Think beyond your craft skills
It's an unfortunate irony that, as marketing communications suppliers get more sophisticated about what marketing companies need and what form they need it in, companies themselves are less and less represented in the events of individual supplier industries. Attendance at MRS and ESOMAR conferences by client folk have been dropping steadily for years. Even ad agency authors of effectiveness awards often have trouble getting clients involved.
Is this cause for wailing and gnashing of teeth? Yes and no. Take the no first. It's happened simply because the kind of research departments that used to carry lots of card carrying MRS members no longer exist in anything like the numbers they once did in marketing companies. Many companies don't have them at all, preferring to outsource their research needs. It's not surprising and I expect we'll see more of that.
But does it mean that marketers are ignoring or overlooking the contribution of research? This I doubt very much and the cases submitted for the Marketing Society Awards bear me out.
I judged two categories and, of the cases submitted in both, the majority were strongly consumer research based. I believe that the other judges would agree. In some instances, the insights provided by qualitative research made the case a winner. So yes, qualitative research was represented and incorporated into the story.
The submissions were generally of a fairly high standard for which I credit the excellent criteria set by Hugh Davidson. Awards were given for: new brand of the year, brand development, brand revitalisation, marketing communications, business to business, international brand development, innovations, best use of new channel, internal communications, market insight, corporate communications and portfolio management.
Altogether 12 categories which attracted almost 100 entrants not at all bad for the first 'serious' award scheme and for relatively short notice.
To give an idea of the comprehensiveness of the criteria, the list given to the judges of the 'New Brand of the Year' Award is given below right (all 11 other categories were subjected to similar criteria).
Since qualitative research lends itself to a discursive narrative, there is the tendency to believe the study in itself will diagnose the problem and identify the solution. It's very seductive. But what this leads to is an absence of a real understanding of the other kinds of data, analyses and considerations that contribute to a marketing success.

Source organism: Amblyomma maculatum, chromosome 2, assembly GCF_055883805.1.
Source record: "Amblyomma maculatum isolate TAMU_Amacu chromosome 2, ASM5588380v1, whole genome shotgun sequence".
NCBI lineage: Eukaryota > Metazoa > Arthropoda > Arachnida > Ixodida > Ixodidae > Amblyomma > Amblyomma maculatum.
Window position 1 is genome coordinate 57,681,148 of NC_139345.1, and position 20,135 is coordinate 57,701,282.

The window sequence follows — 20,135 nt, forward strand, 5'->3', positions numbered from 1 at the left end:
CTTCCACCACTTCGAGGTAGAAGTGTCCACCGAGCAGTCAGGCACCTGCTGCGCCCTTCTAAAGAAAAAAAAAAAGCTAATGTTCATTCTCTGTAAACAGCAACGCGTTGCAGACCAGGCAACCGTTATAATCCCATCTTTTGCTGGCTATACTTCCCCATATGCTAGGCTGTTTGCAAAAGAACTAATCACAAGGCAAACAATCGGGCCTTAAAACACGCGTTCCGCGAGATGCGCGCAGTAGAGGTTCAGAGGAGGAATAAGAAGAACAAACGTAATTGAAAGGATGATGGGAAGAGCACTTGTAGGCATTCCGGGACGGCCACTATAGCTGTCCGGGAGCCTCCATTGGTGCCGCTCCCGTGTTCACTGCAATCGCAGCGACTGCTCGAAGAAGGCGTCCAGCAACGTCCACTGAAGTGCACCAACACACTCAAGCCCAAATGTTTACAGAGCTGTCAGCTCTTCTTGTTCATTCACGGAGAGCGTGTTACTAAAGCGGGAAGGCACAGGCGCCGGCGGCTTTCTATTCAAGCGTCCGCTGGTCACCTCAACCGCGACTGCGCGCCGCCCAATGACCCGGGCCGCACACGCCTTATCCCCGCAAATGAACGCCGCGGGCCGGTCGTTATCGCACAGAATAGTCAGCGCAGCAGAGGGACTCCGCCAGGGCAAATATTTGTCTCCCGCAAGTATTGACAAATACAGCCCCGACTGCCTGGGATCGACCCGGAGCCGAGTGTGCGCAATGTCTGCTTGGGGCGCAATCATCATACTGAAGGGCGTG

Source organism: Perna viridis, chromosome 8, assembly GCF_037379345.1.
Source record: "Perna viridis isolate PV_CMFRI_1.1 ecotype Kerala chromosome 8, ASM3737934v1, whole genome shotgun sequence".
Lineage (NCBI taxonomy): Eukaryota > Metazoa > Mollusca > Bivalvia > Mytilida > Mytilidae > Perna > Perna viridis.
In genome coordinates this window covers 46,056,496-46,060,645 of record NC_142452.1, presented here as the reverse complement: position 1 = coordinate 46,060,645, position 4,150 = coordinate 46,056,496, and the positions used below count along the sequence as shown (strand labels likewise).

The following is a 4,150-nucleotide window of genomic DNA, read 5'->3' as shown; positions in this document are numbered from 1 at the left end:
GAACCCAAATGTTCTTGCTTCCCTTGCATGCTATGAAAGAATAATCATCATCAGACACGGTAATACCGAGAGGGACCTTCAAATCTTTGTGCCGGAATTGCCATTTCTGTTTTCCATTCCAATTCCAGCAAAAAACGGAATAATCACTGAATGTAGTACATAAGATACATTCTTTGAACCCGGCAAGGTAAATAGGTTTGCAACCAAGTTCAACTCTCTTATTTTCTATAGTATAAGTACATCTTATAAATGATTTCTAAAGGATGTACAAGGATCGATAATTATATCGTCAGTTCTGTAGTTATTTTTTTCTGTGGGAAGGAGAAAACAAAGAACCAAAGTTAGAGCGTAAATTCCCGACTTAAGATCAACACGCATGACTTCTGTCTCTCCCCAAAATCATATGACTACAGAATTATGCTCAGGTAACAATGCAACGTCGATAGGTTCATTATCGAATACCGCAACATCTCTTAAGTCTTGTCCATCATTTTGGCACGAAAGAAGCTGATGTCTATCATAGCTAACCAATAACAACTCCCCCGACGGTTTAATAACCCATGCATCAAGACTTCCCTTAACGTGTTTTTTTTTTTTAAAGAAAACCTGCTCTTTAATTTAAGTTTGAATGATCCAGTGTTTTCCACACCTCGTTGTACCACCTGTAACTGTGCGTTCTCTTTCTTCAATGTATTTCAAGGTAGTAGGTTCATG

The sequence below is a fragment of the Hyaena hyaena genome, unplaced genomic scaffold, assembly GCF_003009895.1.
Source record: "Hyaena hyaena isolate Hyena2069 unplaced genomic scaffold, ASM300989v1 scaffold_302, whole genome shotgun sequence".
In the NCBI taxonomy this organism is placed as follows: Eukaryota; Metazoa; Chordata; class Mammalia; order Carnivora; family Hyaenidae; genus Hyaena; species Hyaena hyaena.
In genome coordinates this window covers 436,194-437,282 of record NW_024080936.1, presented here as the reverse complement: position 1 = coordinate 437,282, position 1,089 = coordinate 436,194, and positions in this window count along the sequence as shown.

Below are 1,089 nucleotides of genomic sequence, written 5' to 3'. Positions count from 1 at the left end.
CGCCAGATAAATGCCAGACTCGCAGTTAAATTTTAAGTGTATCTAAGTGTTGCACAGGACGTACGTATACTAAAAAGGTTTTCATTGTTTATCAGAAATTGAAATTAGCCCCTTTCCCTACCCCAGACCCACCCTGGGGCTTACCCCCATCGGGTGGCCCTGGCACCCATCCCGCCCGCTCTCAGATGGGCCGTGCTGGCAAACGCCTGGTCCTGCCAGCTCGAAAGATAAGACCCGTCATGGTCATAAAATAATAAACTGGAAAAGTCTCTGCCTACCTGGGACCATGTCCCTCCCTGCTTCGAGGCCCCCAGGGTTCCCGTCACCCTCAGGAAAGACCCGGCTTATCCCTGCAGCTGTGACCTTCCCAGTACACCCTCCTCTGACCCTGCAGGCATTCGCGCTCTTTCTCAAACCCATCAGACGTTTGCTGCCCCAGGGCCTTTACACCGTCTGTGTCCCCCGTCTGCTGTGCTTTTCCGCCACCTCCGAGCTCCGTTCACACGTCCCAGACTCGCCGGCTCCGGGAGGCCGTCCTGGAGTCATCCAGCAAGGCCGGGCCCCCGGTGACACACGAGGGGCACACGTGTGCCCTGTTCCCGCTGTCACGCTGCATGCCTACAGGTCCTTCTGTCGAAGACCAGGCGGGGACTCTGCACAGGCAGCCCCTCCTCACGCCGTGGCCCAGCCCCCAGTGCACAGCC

I suggest that you read the list of criteria in detail. If researchers ever needed a crib, here is one on a plate. All they need to do is work out those areas where they have the authority and credibility to answer questions, but also notice those where they don't, and make up the shortfall.
Indeed, the research may not even be asking the right question. (For very insightful critique of the role of qualitative research in innovation, see 'Why Can't Big Companies Grow' by David Cowan in Market Leader, Winter 2000.)
All researchers live with the frustration of not being able to contribute as much as they feel they could. Part of this is in the nature of the service status: ad agencies, pr companies and, no doubt, direct mail and promotion companies feel the same way. But researchers, particularly qualitative ones, have the skills and insight to see problems more widely. The barrier here, I believe, is a self-imposed one stemming from a too rigid demarcation of competencies.
Technique and methodological concerns are important; they are the craft skills. But if qualitative researchers are ever going to make themselves truly valuable, they have to learn to think beyond their craft skills. If these cases have anything to teach it is the importance of recognising and responding to the wider marketing process.
This article was first published in InBrief magazine, July 2000
Copyright © Association for Qualitative Research, 2000